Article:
*”The Memory House / The comforting fictions of dementia care,” Larissa MacForquhar, The New Yorker, October 8, 2018. MacFarquhar is a staff writer, author of “Strangers Drowning,” and an Emerson Fellow at New America.

Header: Peter with his afternoon cuppa.

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The door doesn’t buzz for me.

This wasn’t a stick-of-butter-in-July-sun meltdown. No, it was more like a snowman-in-shade-at-34°F.  It had been lurking for several weeks. Things, little things, had begun to pile up when another snag with our long term insurance company turned me into a weepy, hand-wringing mess.

I don’t cry easily or often, but that day my eyes flooded as I stried to decipher the latest problem. As far as trying to deal with this particular issue, I’d bottomed out. I was doubly upset because I knew had to ask for help. For most people, I think, it is difficult to seek help from family or from anyone else for that matter, or even admit to needing it.

Leslie,  Martin and I were at their river place for the weekend. Les knew something was up and asked several times Friday evening if I wanted to talk. I stalled. “Nope, not yet, not now, not this evening, maybe tomorrow,” I said. But it was Sunday morning before I found my voice. I’d planned to leave by early afternoon to visit Peter, so if I were going to talk, it had to be then. “I’ve lost myself” I think I said, or maybe, more accurately, “I’m lost.”

“You. Are. Not. Getting. Alzheimer’s, Mom. You. Are. Fine.” Leslie reacted as she always does when I joke that I’ll probably have to move in with Peter soon.

“No-o, I know,” I said. “I am forgetful and addled a lot of the time these days, but this has been a really terrible year. The stress has finally gotten to me.”

“It has been terrible,” she agreed. And I thought, awful not just for me trying to bear up, or for Peter trying to understand, but for the rest of the family too, especially Leslie and Carolynn. They’re being brave for me. And strong.

I cringe when friends say how well I handle our situation, because a lot of the time I’m coming unwound. As always, utter panic grips me when I’m faced with bills to pay, numbers to compute, or when anything to do with financial matters smacks me upside the head. I’ve always fallen back on the excuse that I don’t do numbers. I do words.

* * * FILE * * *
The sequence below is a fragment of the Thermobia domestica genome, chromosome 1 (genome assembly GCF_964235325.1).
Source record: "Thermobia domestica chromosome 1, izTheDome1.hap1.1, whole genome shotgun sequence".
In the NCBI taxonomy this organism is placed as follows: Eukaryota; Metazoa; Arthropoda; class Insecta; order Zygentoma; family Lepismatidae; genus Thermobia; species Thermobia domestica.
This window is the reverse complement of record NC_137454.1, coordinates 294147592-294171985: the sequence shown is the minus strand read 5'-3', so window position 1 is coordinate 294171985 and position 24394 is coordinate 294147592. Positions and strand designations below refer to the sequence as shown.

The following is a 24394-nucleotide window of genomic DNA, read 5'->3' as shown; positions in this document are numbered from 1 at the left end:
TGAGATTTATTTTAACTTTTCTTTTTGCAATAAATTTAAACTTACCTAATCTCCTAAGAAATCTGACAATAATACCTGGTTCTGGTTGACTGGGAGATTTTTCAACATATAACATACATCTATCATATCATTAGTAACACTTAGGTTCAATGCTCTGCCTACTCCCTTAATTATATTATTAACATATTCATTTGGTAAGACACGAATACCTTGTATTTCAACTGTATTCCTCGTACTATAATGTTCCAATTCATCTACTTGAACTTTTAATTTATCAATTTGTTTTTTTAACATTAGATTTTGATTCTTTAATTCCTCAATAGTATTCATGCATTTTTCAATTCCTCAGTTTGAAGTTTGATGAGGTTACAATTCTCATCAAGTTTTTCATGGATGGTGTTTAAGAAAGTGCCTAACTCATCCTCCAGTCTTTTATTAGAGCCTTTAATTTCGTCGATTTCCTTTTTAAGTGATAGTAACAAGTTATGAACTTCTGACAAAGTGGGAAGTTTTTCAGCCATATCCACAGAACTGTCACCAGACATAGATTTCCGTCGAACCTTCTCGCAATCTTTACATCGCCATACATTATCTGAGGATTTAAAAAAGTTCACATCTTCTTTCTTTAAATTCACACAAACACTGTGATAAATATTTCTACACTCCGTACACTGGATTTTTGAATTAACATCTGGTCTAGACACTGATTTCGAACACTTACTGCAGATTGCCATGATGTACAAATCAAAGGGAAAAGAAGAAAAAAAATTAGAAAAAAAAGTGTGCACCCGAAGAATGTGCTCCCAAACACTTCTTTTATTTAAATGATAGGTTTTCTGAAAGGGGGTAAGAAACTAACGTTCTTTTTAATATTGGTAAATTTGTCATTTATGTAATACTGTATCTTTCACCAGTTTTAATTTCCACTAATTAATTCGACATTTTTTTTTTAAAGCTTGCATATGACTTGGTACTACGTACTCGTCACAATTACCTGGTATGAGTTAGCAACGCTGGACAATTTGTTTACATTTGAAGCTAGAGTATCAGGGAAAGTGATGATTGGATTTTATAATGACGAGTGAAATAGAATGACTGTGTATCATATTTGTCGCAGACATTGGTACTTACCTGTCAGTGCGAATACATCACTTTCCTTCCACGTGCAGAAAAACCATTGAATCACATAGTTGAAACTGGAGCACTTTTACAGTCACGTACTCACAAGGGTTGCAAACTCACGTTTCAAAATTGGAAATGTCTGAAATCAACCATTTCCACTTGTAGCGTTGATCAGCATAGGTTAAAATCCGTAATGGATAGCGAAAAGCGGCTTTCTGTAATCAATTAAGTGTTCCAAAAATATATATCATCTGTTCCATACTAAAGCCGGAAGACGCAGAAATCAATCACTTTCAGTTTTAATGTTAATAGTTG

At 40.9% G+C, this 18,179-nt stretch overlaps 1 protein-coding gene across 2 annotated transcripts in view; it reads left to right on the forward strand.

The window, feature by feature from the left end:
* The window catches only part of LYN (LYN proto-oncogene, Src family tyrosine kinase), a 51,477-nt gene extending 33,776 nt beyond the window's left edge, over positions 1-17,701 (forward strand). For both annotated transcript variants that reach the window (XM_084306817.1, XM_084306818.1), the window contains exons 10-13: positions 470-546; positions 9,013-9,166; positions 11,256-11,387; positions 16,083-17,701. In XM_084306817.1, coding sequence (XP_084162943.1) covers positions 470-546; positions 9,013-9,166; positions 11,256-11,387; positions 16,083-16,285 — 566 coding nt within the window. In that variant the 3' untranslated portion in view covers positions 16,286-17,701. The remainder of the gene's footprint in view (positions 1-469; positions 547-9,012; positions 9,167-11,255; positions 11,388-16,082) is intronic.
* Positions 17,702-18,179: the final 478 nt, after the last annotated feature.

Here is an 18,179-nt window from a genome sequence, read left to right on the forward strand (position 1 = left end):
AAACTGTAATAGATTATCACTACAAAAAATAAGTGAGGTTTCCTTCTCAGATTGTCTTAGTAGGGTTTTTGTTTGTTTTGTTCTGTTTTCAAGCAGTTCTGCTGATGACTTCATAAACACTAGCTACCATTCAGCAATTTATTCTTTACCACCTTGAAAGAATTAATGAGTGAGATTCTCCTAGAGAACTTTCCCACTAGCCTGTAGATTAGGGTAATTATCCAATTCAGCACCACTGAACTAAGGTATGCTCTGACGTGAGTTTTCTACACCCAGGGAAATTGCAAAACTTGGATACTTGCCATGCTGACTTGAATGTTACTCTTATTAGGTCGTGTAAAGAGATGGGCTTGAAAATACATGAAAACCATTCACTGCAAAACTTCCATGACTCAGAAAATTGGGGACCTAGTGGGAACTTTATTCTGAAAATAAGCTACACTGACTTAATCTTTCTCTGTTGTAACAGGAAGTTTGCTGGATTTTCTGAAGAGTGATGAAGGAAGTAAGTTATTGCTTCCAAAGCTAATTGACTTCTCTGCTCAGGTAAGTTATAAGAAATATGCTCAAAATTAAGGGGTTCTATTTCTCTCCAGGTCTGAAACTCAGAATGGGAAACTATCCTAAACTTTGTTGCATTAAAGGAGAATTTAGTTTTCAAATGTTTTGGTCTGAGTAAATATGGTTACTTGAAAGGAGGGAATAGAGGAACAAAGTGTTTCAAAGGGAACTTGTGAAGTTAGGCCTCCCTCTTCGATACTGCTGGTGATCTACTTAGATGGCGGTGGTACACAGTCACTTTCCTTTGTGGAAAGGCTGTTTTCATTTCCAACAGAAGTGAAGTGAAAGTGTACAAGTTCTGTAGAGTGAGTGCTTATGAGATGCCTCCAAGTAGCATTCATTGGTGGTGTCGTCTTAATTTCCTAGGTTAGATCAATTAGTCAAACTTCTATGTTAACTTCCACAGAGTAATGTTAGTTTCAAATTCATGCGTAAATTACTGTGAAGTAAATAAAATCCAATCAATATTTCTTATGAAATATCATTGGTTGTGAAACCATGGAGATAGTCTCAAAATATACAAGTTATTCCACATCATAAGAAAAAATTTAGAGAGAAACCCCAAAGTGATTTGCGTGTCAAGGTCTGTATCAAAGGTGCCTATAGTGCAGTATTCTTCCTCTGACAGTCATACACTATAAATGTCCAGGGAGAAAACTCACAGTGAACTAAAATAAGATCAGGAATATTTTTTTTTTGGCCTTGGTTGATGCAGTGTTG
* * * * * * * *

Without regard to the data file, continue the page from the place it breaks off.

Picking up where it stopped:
I have no need to fret, but still I do. Luckily, we have good long term care insurance coverage, but unluckily, the company has penalized me for their own ineptitude more months than not for the seven years I’ve filed claims. Last summer, to deal with worsening, inexcusable treatment, I did what I do best: I wrote a letter and sent it to the company’s CEO. In detail and with exhibits, I described the hurdles I’d had to jump to get reimbursed. That letter got results and a phone call within hours. And within two days the nearly 12 thousand dollars owed were deposited to my account. For nearly six months there were no further hassles. Then it started again, and with other niggly things piled on too, the weight of a year’s worth of anguish bore down.

Slowly, but steadily, I began to melt

Leslie rolled her eyes, not at my fragile state, but because I hadn’t mentioned the issues sooner. “Mo-om, this is something I, we, can help you with. You don’t have to do this on your own. You’ve got enough on your plate!” She was right of course.